What is Sjögren’s syndrome?
Sjögren’s syndrome is an autoimmune disorder, where your immune system attacks your own healthy cells.
In Sjögren’s syndrome, your immune system typically attacks your eyes and salivary glands. Other parts of the body may also be affected.
The cause of Sjögren’s syndrome is unknown. It is more common in women, people over 40 and those who have rheumatic disease, like rheumatoid arthritis or lupus.
Most people with Sjögren’s syndrome are able to live normally, without any serious complications – especially if they take care to manage their symptoms.
Sjögren’s syndrome symptoms
People with Sjögren's syndrome can have:
- dry eyes, including a painful burning, itchy or gritty feeling
- a dry mouth, making it difficult to swallow, speak or eat dry foods
- swelling of the glands in the face and neck areas.
Eye and mouth dryness can also increase your risk for eye infections and dental problems.
Some people with Sjögren's syndrome also get:
Sjögren’s syndrome diagnosis
Besides your symptoms, Sjögren’s syndrome is diagnosed through tests, including:
- Schirmer’s test – to check whether your eyes are producing enough tears
- blood tests – to check for antibodies common in Sjögren’s syndrome
- imaging to test how your salivary glands are working
- biopsy – a small sliver of tissue from your lip is checked for presence of inflammatory cells.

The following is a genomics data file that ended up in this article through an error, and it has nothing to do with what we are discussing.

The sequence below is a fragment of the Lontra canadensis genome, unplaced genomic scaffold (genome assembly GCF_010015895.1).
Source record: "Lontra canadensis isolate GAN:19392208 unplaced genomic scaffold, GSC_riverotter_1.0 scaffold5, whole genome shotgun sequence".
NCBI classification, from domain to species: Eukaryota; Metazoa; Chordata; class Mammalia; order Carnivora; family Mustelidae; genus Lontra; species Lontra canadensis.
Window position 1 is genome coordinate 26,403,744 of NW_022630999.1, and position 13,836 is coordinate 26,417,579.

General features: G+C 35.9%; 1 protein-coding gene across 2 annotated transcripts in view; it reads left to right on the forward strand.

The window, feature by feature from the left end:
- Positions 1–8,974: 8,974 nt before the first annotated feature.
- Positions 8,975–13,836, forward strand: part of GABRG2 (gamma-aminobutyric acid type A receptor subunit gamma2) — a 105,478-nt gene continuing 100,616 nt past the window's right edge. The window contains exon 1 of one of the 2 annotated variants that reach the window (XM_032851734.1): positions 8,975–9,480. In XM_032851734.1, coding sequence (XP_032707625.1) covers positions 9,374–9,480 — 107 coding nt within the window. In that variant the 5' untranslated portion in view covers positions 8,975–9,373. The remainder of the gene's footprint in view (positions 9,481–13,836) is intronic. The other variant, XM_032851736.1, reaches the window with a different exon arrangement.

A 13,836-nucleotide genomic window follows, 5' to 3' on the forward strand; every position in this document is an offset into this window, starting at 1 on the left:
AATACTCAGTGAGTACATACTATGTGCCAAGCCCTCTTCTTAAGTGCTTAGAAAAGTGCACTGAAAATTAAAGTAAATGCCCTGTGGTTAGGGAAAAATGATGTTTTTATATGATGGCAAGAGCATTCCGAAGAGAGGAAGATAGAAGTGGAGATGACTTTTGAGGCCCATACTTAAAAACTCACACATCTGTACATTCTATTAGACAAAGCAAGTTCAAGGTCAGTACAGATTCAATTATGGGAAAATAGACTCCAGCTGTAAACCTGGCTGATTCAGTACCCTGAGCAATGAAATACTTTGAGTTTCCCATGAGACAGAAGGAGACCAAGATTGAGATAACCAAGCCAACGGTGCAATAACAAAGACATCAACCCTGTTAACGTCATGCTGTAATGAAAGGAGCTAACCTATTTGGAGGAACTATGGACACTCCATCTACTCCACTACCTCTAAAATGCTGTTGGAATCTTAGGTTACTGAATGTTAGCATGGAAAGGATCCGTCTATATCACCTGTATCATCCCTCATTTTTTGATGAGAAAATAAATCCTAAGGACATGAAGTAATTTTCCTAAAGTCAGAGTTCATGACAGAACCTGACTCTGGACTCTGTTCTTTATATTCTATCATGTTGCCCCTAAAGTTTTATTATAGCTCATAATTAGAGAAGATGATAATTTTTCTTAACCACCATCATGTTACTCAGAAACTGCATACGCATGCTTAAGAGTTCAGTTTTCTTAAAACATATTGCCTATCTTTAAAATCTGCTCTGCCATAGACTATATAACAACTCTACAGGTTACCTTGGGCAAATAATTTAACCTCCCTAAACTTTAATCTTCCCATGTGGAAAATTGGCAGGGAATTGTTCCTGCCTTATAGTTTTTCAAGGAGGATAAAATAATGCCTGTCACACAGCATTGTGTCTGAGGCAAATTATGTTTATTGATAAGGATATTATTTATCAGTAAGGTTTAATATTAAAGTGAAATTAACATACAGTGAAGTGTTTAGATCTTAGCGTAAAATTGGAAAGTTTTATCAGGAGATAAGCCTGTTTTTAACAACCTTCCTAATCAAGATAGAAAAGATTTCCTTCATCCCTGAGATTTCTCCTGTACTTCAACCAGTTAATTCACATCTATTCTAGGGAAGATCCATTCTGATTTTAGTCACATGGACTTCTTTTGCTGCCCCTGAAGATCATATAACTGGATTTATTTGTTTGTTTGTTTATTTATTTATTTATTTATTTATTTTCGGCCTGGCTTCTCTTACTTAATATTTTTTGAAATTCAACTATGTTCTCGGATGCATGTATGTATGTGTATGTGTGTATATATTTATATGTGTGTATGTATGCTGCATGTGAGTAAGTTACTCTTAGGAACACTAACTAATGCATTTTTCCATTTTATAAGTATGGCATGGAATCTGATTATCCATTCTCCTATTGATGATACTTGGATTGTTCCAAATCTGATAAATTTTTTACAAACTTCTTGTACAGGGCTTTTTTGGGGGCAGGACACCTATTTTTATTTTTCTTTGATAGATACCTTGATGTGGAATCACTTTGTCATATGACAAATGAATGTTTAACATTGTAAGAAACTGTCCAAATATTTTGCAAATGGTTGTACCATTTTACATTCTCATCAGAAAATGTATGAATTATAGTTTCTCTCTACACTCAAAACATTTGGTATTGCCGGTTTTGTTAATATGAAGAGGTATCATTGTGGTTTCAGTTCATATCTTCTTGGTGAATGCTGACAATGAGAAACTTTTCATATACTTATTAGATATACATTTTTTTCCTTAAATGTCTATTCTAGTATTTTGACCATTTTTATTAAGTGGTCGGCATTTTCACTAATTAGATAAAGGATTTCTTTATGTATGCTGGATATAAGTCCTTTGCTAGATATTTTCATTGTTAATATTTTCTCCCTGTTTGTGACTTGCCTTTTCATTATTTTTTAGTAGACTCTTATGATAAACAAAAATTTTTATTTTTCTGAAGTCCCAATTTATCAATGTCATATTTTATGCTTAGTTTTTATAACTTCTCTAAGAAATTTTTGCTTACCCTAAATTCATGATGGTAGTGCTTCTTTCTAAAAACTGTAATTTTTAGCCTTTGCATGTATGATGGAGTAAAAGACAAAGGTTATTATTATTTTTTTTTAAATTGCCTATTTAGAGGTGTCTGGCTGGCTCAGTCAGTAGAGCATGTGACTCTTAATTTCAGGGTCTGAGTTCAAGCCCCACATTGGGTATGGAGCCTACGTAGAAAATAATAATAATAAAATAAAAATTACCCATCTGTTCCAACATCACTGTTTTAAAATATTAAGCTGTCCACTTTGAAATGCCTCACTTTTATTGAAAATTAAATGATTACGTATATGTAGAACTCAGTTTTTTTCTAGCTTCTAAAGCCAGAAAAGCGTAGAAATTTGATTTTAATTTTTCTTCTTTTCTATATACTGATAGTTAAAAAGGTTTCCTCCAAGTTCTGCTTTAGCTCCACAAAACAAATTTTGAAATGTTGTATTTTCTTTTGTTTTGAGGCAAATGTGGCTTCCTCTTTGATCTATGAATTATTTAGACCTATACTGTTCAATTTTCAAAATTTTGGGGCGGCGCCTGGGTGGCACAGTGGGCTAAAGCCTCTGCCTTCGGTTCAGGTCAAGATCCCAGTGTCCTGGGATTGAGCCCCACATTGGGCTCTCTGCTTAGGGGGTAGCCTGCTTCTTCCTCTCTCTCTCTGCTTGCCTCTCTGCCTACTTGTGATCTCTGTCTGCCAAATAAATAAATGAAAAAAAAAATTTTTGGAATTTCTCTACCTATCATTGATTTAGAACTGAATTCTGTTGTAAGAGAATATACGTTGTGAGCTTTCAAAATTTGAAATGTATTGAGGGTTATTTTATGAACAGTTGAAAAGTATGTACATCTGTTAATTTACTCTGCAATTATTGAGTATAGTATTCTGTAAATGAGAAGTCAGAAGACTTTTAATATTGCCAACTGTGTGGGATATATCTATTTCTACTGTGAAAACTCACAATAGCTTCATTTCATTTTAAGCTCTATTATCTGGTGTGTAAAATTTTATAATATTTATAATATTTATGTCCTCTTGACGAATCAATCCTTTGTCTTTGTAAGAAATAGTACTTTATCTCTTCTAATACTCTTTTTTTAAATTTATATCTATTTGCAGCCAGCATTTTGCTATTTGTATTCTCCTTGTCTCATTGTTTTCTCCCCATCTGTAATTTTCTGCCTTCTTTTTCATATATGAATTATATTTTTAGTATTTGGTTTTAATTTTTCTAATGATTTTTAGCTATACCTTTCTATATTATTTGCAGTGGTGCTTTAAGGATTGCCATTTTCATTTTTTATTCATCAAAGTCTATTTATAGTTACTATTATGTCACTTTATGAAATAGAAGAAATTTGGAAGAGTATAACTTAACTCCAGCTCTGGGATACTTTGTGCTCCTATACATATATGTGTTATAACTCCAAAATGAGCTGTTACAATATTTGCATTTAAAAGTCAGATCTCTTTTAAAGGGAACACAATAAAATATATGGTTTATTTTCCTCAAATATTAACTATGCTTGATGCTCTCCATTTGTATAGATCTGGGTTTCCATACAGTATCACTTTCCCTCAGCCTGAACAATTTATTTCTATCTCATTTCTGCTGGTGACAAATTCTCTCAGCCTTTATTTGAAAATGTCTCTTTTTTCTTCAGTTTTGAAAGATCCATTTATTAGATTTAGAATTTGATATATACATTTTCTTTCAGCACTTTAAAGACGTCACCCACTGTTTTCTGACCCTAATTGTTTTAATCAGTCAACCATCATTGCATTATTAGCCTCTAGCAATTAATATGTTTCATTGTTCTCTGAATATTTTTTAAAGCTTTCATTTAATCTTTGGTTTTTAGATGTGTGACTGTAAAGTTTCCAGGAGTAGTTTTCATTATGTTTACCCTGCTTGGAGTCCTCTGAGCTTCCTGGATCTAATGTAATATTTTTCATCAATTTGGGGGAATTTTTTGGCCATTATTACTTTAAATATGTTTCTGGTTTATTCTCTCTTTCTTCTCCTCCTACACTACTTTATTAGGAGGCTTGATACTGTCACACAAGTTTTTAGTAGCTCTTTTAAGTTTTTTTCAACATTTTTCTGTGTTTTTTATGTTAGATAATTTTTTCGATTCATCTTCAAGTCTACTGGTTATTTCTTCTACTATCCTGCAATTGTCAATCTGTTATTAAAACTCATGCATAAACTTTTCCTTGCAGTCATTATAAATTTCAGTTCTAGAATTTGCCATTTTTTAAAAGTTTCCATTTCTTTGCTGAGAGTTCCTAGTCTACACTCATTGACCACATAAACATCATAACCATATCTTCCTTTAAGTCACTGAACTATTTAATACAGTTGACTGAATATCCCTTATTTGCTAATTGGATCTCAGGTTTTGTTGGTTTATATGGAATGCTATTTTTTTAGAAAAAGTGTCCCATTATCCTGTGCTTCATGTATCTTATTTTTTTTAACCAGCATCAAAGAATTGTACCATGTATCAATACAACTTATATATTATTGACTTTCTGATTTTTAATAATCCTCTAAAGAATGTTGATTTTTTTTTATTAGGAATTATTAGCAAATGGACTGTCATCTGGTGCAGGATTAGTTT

Sjögren’s syndrome treatment
There is no cure for Sjögren’s syndrome. Treatments to relieve symptoms can involve medications to increase the production of saliva and treat complications like arthritis.
Surgery is an option for some people, to stop the eyes draining tears.
Your doctor may also prescribe you medicines, such as non-steroidal anti-inflammatory drugs (NSAIDs) or medicines that suppress the immune system.
It is important to see your doctor or rheumatologist (joint specialist) regularly to make sure the condition stays well-managed.
There are also ways to manage symptoms yourself:
- dry eyes – use artificial tears or an eye lubricant; regular check-ups with an ophthalmologist (eye specialist), wear protective eye-wear to avoid exposure to the wind or sun
- dry mouth – drink frequent sips of water; avoid drinking alcohol; use artificial saliva, mouth rinses, sugarless gum or lozenges; keep your mouth very clean, limit sugar, regular check-ups with a dentist
- general dryness – increase indoor humidity; use preservative-free moisturiser for skin; avoid drying conditions such as drafts from heaters and air conditioners, use a saline spray for a dry nose, avoid exposure to dusty or windy weather.
Last reviewed: May 2017